10 Things: Prepare to Use Technology in a Disaster

9/11, Katrina, Haiti... these events changed the world.  They also changed the way we think about using  personal technology during a disaster.  Although we ought to prepare for a day when utilities and communications come crashing down, the truth is that some towers will stand, some messages will get through, and some connections will endure.  So taking a little time to anticipate what technology resources you might want and need in an emergency setting may be time well spent.

  • Learn to text.  Practice occasionally... especially with your 82 year old grandmother and your 7 year old son.  I know this sounds crazy to some of you, but other have sweaty palms and a heightened heart rate right now.
  • We all keep names and numbers in our cell phone, make sure to add street addresses and email to your phone contact list.
  • Keep photos of you family, friends, and pets in your phone. I routinely use my phones camera and screen shots to record notes and information as well.
  • Add relevant emergency numbers to your contacts now.  Especially if you or someone you care about travels often.  If there is a problem, it's nice to call the police, agencies, airlines, hotels, or consulates right away.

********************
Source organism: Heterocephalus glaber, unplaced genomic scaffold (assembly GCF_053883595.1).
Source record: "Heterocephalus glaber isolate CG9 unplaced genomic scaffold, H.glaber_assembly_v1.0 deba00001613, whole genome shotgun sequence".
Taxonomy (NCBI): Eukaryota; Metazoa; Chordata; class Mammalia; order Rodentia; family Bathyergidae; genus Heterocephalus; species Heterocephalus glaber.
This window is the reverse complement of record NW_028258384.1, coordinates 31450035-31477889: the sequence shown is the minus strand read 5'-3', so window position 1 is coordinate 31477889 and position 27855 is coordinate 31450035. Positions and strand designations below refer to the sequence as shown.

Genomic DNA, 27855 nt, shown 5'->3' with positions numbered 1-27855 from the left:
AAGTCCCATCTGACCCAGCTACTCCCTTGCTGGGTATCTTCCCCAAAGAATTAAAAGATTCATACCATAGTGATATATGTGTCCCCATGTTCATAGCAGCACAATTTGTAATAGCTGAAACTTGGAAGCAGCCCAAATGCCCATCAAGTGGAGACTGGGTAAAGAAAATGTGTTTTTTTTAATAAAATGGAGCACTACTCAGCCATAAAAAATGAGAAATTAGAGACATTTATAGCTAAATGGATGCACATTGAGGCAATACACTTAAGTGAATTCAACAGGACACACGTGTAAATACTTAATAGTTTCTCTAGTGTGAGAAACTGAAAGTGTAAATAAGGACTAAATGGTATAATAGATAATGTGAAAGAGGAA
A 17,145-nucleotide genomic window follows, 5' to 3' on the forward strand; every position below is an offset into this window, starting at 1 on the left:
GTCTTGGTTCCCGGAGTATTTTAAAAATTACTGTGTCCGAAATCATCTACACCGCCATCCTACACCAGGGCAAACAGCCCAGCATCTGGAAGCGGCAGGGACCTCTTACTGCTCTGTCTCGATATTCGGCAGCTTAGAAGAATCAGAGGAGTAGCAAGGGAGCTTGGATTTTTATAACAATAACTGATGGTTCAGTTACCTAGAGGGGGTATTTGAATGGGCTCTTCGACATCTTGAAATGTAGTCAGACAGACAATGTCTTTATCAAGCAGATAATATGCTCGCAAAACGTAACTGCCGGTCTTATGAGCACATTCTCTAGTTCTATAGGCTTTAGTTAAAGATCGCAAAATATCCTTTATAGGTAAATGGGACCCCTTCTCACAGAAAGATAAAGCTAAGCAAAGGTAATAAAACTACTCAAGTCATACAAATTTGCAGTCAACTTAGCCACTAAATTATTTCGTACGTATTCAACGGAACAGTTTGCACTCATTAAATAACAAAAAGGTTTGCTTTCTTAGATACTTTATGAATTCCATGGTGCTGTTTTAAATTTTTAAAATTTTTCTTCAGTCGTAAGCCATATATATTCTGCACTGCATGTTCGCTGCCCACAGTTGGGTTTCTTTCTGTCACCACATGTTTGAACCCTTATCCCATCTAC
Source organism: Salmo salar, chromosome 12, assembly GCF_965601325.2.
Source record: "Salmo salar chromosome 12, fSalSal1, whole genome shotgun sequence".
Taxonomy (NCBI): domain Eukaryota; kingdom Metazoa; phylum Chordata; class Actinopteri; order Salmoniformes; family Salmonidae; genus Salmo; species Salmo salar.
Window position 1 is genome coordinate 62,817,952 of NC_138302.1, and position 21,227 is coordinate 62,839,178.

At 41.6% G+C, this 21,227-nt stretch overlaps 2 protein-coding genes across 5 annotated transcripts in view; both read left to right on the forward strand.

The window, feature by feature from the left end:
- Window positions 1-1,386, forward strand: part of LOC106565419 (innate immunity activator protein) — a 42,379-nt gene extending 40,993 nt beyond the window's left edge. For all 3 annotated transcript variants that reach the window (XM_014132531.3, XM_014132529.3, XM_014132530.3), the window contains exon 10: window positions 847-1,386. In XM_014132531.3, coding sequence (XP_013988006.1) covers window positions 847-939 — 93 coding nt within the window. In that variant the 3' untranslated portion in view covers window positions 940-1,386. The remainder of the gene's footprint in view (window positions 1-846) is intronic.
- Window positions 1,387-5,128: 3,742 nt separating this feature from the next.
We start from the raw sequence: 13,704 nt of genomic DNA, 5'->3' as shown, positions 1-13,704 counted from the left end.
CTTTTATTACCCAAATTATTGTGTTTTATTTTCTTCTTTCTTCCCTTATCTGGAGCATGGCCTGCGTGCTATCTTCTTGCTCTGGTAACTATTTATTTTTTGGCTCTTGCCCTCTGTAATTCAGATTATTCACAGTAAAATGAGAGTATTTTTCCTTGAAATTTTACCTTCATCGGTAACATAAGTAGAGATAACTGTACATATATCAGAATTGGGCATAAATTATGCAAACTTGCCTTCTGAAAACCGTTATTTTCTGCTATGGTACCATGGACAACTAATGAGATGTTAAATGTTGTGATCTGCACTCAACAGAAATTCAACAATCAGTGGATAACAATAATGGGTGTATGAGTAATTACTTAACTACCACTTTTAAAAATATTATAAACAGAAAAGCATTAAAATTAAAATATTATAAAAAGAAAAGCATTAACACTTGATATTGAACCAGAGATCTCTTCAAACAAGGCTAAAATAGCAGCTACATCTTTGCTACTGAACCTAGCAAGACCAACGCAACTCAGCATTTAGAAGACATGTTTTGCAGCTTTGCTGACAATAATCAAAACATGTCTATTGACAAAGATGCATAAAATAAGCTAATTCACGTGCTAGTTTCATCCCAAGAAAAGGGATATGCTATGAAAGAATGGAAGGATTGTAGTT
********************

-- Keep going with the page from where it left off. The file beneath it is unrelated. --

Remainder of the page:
• Take time now to research, add, and use smart phone apps, social media and news accounts that might help later.  I follow a few FEMA-type Twitter accounts, as well as, like a few local agencies on Facebook.
  • If you own a bit of nifty technology like a NOAA radio, satellite phone or back-up power.  Flip the switch and try it out!  
  • Finally, keep a paper back up of this emergency contact information. If the power goes out or you lose your phone.  You may have to give your message to someone who will make the call or send the email when they get to the next town over.
  • Practice using FRS/GMRS radios in your neighborhood.  Where will the signal reach and where does it cut out?
  • Try actually charging your phone with a solar or crank charger.  You'll probably be surprised how long it takes.
  • Make a plan to keep necessary cords and chargers with your devices (or keep a extra set at other locations) just in case.
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1 comment:

  1. When the tornados on April 27th devastated areas around here, cell phones and battery operated radios were they only lines of communication for days.